The 100th Regiment Of Foot is a historical re-enactors group here in the Ottawa area who have taken their name from a regiment that served in the Napoleonic wars and was disbanded afterwards. Many of the original members settled in what is now Richmond, near Ottawa, so it's a fitting connection. The group today takes part regularly in community events and has been doing demonstrations here at the Ottawa Locks during the summer on the weekends. I have photographed them before.
One of the people I spoke with was a member of the Anishinabe people here in Eastern Ontario and Western Quebec. She had a number of items out on display from their usual quarters up near Maniwaki, on the Quebec side of the river. It's been quite a long time since I've been out that way.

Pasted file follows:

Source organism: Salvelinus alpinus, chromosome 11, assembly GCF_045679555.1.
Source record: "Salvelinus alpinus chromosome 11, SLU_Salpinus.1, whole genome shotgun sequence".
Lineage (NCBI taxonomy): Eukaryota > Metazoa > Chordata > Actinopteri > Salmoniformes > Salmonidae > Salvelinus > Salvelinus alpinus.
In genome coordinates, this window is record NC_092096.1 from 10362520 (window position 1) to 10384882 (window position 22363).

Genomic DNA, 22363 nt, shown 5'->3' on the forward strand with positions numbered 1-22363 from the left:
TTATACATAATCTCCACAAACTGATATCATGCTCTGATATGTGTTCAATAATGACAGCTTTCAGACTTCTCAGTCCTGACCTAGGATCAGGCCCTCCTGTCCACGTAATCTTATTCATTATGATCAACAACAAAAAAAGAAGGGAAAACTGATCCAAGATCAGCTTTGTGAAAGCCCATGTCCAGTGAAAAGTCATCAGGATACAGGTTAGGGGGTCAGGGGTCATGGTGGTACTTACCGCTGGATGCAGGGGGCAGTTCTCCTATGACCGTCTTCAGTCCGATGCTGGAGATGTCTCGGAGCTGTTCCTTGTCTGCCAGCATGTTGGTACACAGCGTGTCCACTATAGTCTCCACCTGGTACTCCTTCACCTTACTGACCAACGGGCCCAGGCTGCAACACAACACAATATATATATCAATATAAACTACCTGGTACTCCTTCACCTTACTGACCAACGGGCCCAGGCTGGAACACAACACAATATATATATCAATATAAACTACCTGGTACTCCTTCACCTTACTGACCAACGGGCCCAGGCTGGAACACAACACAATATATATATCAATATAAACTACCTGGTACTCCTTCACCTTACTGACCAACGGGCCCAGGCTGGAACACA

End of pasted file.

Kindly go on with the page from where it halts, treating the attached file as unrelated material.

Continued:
Another display was from the Goulborn Museum, which is out in Stittsville, a town southwest of the urban core (and which has connections to the modern day 100th Regiment of Foot). The artifacts include chainmail from the days of mounted cavalry meant to protect the shoulders from a sabre blade.
A more recent global conflict is reflected in this item, a take on the Greek guardian of the underworld, the three headed dog Cerberus. It's an item from the Diefenbunker, a Cold War museum in Carp, west of the urban core. The bunker is a holdover from the bad old days, meant to be a fallout shelter for government leaders if the Cold War ever got hot. When the facility was decommissioned by the government, it came into the hands of locals who turned it into a museum about the era.